Sex After Baby: How Long Should We Wait?

Right off the bat, we’re going to come out and say it: there is no right or wrong answer here. But if you’re wondering when it’s recommended to start having sex again after giving birth, let’s get into it.

 

There’s No Right Time

Having sex after your pregnancy for the first time can feel daunting, but it doesn’t have to be.  Here’s some tips on how to approach it.  You might need some extra time to get to know one another again. That being said, some couples are keen to get going immediately, “Let’s just say that when my first babe was just 3 months we conceived our second,” says mom of 3, Cindy Alfino. She felt good and as a couple, they were ready (they were also lucky that nothing — except a surprise pregnancy! — went wrong.)

 

Doctor Says 6 Weeks

In the case of a normal, routine pregnancy and birth — no matter the type of birth — most women will be told to hold off from having sex until after their first check-up at 6 weeks after giving birth. There are good, solid, medical reasons for this. During birth, the cervix softens and opens. There’s usually bleeding for at least several months, as the uterine lining is shed. Sometimes there’s tearing or an episiotomy, not to mention how tired most women are in the days and weeks following birth. Having sex too early can result in postpartum bleeding and even uterine infections. So it’s generally better to steer clear until you get the go-ahead from your doctor!

 

Some Other Barriers

So, you know when they say that things are different after having a baby? Well, they weren’t just talking about your sleep levels. There are quite a few things women experience in the weeks and months following birth. Let’s take a look:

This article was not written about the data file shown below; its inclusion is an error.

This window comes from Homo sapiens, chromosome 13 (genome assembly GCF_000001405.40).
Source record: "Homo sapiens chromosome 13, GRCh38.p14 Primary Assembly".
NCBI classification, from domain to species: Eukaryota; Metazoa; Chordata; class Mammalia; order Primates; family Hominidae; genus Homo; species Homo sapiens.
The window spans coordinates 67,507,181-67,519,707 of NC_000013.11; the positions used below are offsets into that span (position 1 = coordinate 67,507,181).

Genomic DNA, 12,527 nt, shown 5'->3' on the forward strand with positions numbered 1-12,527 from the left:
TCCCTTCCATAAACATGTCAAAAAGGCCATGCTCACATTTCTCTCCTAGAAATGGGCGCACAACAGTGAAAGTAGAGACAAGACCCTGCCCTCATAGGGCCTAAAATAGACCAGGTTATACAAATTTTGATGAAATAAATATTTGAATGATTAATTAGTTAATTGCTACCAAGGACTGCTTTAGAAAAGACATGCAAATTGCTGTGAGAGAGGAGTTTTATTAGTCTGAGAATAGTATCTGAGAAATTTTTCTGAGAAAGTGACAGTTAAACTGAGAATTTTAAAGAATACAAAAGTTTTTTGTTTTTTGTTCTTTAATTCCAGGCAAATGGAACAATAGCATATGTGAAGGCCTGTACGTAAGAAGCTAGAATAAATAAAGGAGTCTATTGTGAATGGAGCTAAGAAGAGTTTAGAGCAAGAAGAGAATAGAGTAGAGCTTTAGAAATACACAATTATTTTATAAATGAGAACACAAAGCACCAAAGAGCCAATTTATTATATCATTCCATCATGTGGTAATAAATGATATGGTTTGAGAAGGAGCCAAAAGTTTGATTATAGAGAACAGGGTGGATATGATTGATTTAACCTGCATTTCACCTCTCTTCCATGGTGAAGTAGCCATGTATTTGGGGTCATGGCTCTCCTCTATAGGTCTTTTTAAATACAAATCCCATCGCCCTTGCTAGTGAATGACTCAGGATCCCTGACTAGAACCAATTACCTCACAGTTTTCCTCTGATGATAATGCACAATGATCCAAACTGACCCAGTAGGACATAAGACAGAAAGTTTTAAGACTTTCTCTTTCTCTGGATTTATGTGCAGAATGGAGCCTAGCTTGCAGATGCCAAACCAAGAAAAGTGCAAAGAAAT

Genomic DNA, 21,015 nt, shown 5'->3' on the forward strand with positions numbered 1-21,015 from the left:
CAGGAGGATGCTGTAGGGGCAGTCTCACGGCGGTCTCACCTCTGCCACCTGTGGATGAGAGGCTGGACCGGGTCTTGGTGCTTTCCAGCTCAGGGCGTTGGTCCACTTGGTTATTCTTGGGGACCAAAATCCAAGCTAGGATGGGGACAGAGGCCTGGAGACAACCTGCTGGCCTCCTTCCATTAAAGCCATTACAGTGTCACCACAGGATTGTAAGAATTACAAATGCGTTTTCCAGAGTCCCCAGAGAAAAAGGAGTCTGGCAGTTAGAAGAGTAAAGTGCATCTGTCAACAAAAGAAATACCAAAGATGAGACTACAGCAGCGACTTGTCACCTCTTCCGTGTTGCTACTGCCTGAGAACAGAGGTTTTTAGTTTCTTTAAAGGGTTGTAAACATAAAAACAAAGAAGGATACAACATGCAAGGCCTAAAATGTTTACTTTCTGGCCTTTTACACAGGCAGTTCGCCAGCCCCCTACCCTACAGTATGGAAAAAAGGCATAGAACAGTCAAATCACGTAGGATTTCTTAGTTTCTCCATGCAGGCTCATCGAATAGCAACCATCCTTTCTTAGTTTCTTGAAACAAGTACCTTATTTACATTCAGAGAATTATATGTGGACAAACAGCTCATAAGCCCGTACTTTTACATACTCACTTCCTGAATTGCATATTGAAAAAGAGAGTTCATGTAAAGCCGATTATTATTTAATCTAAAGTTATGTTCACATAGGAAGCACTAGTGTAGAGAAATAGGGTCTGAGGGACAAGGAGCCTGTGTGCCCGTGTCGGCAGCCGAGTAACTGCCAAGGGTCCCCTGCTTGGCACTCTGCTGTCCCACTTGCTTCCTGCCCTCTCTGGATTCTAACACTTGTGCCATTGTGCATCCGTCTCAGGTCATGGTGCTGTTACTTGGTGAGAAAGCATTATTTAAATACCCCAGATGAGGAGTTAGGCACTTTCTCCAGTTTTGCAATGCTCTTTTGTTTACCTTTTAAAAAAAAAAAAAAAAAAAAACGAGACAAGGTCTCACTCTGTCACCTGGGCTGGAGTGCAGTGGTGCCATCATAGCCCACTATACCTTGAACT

• Lower oestrogen causing vaginal dryness.
  • Breastfeeding reducing sex drive.
  • Perineal tearing, episiotomy or a Caesarean section can cause pain for months after birth.
  • Exhaustion from night time wake-ups and feeding can reduce sex drive.

 

How to Make Sex Enjoyable Again

Look, sometimes you might be keen but your body says otherwise, and that’s OK. Try these tips:

  • There are many issues with vaginal dryness after pregnancy. Even if you’ve never used one before, give it a go now! It might make all the difference. And remember to use water-based lube if you’re using latex barrier contraceptives.
  • Try different positions if you’re experiencing pain or discomfort.
  • Communicate with each other. There can be lots of reasons why you might or might not feel like having sex. Also, don’t assume that your partner is raring to go unless you’ve talked about it. Both parents can feel overwhelmed and exhausted, so make sure you keep talking as time passes.

If there’s one thing you remember from this post, it’s that there’s no right or wrong time. If you’re not in the mood, you don’t owe it to anyone to have sex. Sex needs to be wanted by both parties so feel free to wait until you’re good and ready. Who knows, the anticipation may be the added spice you needed!

 

Sources:

  1. When can I have sex after being pregnant?: https://www.medicalnewstoday.com/articles/308480.php
  2. 6 things you need to know about having sex after birth: https://www.livingandloving.co.za/birth/6-things-need-know-sex-birth
  3. Is There a Right Time for Sex After Childbirth?: https://www.webmd.com/sex-relationships/news/20190214/is-there-a-right-time-for-sex-after-childbirth#1

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